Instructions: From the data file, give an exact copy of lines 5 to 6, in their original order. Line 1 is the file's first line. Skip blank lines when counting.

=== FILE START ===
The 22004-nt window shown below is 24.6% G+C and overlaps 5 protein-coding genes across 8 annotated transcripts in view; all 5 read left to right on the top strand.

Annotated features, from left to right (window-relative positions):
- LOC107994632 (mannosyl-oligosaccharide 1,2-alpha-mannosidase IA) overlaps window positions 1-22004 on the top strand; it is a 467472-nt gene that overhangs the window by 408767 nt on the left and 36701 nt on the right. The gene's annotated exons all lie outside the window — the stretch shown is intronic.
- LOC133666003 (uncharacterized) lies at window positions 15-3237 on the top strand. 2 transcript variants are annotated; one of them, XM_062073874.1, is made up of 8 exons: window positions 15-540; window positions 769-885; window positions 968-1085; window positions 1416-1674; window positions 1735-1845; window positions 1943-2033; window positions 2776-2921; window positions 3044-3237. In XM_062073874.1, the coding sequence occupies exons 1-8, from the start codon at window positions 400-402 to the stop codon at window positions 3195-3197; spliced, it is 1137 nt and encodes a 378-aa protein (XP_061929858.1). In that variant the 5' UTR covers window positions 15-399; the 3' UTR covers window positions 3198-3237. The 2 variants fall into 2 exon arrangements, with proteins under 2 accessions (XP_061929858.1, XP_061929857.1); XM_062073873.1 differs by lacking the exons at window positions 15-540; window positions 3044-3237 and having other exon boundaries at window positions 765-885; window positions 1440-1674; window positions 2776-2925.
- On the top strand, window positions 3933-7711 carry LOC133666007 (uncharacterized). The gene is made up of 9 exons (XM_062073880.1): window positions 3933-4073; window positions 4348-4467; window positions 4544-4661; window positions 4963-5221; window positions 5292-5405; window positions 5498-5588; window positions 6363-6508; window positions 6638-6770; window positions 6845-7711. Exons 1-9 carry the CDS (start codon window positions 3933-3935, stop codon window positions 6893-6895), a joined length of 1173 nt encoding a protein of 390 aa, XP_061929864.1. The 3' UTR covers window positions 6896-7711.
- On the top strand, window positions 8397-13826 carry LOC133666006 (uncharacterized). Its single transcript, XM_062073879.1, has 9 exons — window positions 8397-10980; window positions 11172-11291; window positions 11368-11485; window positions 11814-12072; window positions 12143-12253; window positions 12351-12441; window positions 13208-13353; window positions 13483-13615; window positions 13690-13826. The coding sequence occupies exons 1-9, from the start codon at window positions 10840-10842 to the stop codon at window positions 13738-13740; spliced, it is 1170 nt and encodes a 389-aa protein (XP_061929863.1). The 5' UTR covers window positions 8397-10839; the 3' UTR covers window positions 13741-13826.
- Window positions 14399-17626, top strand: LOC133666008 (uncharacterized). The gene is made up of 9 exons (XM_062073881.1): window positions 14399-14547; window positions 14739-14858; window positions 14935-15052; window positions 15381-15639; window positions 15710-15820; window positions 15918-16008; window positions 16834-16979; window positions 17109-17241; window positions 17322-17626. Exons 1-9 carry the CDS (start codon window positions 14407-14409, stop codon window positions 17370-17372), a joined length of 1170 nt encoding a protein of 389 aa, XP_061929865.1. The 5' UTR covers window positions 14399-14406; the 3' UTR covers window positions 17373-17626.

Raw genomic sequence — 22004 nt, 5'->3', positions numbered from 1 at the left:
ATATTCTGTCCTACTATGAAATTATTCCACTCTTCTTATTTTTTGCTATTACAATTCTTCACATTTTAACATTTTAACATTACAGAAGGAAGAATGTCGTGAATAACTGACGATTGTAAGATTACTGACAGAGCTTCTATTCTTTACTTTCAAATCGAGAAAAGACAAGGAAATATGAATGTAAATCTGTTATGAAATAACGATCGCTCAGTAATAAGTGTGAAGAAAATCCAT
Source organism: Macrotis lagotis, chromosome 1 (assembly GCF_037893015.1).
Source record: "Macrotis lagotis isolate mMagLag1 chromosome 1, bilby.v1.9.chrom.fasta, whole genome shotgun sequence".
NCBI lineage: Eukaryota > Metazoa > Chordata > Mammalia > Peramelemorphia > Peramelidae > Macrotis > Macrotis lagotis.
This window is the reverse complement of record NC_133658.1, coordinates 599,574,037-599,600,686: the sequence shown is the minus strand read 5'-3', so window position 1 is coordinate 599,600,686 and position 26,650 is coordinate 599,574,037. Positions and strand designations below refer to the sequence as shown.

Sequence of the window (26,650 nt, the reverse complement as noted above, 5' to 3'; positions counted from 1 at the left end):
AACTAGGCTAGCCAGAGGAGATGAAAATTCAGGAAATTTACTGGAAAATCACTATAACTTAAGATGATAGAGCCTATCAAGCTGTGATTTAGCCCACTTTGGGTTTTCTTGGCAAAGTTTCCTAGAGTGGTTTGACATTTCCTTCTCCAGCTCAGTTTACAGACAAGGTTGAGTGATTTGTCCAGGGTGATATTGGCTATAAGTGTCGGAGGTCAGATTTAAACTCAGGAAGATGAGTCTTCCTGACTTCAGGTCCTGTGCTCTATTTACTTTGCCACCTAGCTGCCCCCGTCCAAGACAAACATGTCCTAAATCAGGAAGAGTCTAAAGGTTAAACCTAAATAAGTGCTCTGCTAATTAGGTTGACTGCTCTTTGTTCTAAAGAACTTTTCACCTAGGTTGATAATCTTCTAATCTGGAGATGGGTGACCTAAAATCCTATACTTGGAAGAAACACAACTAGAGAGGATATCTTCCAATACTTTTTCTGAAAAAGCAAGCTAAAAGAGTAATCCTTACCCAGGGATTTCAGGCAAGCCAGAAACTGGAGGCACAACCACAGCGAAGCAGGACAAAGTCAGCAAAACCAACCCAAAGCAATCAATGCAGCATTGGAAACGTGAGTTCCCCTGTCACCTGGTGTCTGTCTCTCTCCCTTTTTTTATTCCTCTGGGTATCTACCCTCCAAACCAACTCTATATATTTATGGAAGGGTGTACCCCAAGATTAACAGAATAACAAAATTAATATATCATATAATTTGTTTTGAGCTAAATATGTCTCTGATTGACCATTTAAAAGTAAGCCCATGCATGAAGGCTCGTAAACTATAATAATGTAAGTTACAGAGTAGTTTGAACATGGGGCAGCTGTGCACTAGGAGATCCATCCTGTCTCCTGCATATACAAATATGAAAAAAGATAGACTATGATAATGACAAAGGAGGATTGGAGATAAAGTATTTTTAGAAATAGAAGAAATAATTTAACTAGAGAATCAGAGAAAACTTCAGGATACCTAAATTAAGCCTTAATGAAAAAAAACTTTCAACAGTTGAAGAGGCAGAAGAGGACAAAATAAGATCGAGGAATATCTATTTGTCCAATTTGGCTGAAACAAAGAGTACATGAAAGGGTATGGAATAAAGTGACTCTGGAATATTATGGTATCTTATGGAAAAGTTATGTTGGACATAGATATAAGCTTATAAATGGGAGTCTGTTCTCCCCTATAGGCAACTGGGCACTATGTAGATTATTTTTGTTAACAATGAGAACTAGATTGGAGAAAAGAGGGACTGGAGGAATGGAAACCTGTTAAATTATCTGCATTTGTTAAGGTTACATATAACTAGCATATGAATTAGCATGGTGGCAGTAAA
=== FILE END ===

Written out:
- On the top strand, window positions 3933-7711 carry LOC133666007 (uncharacterized). The gene is made up of 9 exons (XM_062073880.1): window positions 3933-4073; window positions 4348-4467; window positions 4544-4661; window positions 4963-5221; window positions 5292-5405; window positions 5498-5588; window positions 6363-6508; window positions 6638-6770; window positions 6845-7711. Exons 1-9 carry the CDS (start codon window positions 3933-3935, stop codon window positions 6893-6895), a joined length of 1173 nt encoding a protein of 390 aa, XP_061929864.1. The 3' UTR covers window positions 6896-7711.
- On the top strand, window positions 8397-13826 carry LOC133666006 (uncharacterized). Its single transcript, XM_062073879.1, has 9 exons — window positions 8397-10980; window positions 11172-11291; window positions 11368-11485; window positions 11814-12072; window positions 12143-12253; window positions 12351-12441; window positions 13208-13353; window positions 13483-13615; window positions 13690-13826. The coding sequence occupies exons 1-9, from the start codon at window positions 10840-10842 to the stop codon at window positions 13738-13740; spliced, it is 1170 nt and encodes a 389-aa protein (XP_061929863.1). The 5' UTR covers window positions 8397-10839; the 3' UTR covers window positions 13741-13826.